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Four ways to calm your stress hormones

Last Modified: May 12, 2023

Heart Health, Healthy Mind


No matter what you’ve heard, the truth is that high blood pressure (also called hypertension) is directly related to stress. According to the American Heart Association, negative mental health conditions such as depression, anxiety, anger, pessimism and, yes, chronic stress, can lead to a variety of complications, including an irregular heart rate and rhythm, inflammation and increased blood pressure. For this, and countless other reasons, it’s important to gather strategies for calming yourself down. Jill Zahm, MSN, RN, AHN-BC, program coordinator, Parkview Heart Institute, provides a handful of her favorite approaches.

What’s happening in the body

When your children aren’t following the right path, or you get pulled over for speeding, or receive an unrealistic deadline at work, or have to take care of an elderly parent, or are facing financial uncertainty, the body turns on its stress response. Your nervous system is triggered to release a wave of the stress hormones cortisol and adrenaline. This results in several recognizable sensations–the pounding heart, laser-sharp senses, loss of breath and tight muscles.

If you’re facing an ongoing stressor, or repeatedly getting into situations that stimulate your anxiety, you could be experiencing this reaction more often than you realize, and your blood pressure could be elevated.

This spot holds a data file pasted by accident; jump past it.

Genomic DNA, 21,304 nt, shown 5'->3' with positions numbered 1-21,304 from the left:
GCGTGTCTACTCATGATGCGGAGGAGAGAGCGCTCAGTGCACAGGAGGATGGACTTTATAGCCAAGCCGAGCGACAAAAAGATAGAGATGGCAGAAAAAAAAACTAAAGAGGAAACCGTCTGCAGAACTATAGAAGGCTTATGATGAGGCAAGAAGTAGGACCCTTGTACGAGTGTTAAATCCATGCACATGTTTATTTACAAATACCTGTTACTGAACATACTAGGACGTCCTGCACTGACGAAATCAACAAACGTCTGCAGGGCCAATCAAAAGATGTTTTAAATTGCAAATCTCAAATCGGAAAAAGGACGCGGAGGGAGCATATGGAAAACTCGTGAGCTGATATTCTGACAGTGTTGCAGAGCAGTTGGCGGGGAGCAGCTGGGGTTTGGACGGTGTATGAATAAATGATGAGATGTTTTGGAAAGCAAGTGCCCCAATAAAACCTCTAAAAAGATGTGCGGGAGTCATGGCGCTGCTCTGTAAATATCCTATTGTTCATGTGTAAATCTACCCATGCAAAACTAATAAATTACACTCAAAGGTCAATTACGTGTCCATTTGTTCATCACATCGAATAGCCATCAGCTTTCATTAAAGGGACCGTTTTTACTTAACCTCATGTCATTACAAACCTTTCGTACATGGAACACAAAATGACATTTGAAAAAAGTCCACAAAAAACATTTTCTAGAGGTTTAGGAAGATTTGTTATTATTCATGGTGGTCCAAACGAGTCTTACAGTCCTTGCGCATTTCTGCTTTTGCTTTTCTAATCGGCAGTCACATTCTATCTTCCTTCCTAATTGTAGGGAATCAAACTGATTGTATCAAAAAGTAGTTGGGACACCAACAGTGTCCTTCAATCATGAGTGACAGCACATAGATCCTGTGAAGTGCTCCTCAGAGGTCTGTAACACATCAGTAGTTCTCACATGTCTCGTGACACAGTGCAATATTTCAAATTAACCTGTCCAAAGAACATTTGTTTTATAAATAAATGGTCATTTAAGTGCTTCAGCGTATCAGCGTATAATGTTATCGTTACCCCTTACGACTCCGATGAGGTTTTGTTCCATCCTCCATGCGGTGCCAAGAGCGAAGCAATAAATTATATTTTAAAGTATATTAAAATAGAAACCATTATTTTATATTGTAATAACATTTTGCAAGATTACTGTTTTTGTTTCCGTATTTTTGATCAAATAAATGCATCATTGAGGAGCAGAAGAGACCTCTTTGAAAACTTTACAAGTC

Tips for coping with stress

Unfortunately, we can’t escape all of the stressors in life. That’s why it’s important to have some tricks and tactics for managing our body’s response. Here are some of my favorites and, bonus, they’re all completely free!

Cloud breathing

1.Imagine a white puffy cloud on a sunny day. Name that cloud the thing you need in that moment–peace, tranquility, love, acceptance, etc.
2.Imagine a black smokestack billowing out of a chimney. This represents your stressors.
3.Picture yourself breathing in the white puffy cloud–peace–and breathing out the black smoke–stress.
4.Continue until the feelings of stress have passed or as time allows.

4-7-8 breathing

There’s a lot of research behind this method, which is touted as beneficial for combatting stress and insomnia.

1.Breathe in for four slow counts.
2.Hold for seven full counts.
3.Breathe out for eight full counts.

Guided or meditated imagery

A restorative environment could look very different to different people. For this method, think about what a relaxing space might be for you. Maybe it’s the woods, or a beach. Perhaps you have fond memories at a family cabin or lake place. Open your laptop and search for a guided meditation based on that location and the amount of time you have available. If you’re doing a video, follow the prompts. If you’re doing it alone, get comfortable and picture yourself there, including every detail you can. The goal is to let yourself go on a mini mental vacation.

Move your body

When it comes to taming stress, never underestimate the power of exercise. You don’t have to join a gym or lift insanely heavy weights, either. Take some time alone or grab a friend (yes, four-legged furry ones count) and get outside for a walk to release those feelgood hormones. You’ll be amazed how quickly your mood can shift.

More reading on the subject

Mindfulness and sleep

Calm is just around the corner

The one thing you can do to halt stress

Three ways to improve your mood quickly

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